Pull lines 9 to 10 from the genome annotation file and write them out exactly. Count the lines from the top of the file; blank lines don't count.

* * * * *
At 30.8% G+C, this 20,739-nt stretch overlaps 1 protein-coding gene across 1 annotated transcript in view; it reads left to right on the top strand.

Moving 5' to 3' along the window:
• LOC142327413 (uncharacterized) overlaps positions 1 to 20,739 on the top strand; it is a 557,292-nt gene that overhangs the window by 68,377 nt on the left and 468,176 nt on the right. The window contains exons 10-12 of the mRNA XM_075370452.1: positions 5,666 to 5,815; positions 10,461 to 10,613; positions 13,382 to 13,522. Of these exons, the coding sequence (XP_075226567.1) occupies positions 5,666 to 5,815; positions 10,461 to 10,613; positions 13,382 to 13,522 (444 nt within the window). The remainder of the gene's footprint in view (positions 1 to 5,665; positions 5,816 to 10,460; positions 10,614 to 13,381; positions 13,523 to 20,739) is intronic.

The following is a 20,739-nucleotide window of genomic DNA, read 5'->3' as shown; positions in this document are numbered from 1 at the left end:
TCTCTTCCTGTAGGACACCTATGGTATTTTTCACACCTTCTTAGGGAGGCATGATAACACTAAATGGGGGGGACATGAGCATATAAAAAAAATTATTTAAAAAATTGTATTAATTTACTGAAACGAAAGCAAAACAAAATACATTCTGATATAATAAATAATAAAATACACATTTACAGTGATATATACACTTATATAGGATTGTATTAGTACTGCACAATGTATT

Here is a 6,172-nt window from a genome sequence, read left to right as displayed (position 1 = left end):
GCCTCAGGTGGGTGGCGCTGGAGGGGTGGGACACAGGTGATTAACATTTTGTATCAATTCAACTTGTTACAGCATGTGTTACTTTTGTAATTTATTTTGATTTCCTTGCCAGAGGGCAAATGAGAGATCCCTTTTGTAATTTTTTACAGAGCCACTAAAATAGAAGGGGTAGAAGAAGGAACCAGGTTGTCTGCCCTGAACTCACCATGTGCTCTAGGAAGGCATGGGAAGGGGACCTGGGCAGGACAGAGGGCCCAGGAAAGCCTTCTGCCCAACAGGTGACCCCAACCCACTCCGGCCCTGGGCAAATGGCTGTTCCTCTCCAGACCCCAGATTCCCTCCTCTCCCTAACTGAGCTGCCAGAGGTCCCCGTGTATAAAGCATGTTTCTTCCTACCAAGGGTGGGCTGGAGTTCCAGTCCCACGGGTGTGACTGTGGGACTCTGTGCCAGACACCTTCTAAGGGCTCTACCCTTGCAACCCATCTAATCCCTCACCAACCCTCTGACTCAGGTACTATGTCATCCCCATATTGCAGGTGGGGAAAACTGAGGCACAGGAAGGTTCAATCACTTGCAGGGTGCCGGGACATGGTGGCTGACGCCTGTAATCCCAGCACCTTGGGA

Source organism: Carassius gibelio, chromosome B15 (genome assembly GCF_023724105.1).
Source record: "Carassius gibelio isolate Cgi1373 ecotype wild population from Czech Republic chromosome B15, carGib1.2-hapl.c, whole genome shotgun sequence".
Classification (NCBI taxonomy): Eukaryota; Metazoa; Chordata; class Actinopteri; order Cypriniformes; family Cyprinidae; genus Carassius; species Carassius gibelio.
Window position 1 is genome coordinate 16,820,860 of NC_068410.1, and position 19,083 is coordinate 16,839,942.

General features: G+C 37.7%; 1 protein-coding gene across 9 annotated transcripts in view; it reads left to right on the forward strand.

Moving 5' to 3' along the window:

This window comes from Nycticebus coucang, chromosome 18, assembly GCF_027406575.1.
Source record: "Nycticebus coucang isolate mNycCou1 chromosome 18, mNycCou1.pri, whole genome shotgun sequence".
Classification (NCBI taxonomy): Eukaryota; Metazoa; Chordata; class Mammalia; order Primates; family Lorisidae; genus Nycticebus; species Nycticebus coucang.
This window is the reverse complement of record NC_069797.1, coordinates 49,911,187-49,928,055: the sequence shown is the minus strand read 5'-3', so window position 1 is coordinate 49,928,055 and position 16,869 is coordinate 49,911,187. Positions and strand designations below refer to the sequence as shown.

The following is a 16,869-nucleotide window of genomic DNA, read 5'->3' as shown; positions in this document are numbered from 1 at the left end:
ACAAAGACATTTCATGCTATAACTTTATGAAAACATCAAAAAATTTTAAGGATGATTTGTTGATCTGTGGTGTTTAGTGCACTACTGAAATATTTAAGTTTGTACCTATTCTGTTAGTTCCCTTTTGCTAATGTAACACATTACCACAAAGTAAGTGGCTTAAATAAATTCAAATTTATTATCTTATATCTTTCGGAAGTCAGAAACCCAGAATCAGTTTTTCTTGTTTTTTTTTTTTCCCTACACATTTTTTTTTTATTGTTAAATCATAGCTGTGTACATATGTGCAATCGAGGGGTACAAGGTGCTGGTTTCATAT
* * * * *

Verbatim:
Source record: "Carassius gibelio isolate Cgi1373 ecotype wild population from Czech Republic chromosome B15, carGib1.2-hapl.c, whole genome shotgun sequence".
Classification (NCBI taxonomy): Eukaryota; Metazoa; Chordata; class Actinopteri; order Cypriniformes; family Cyprinidae; genus Carassius; species Carassius gibelio.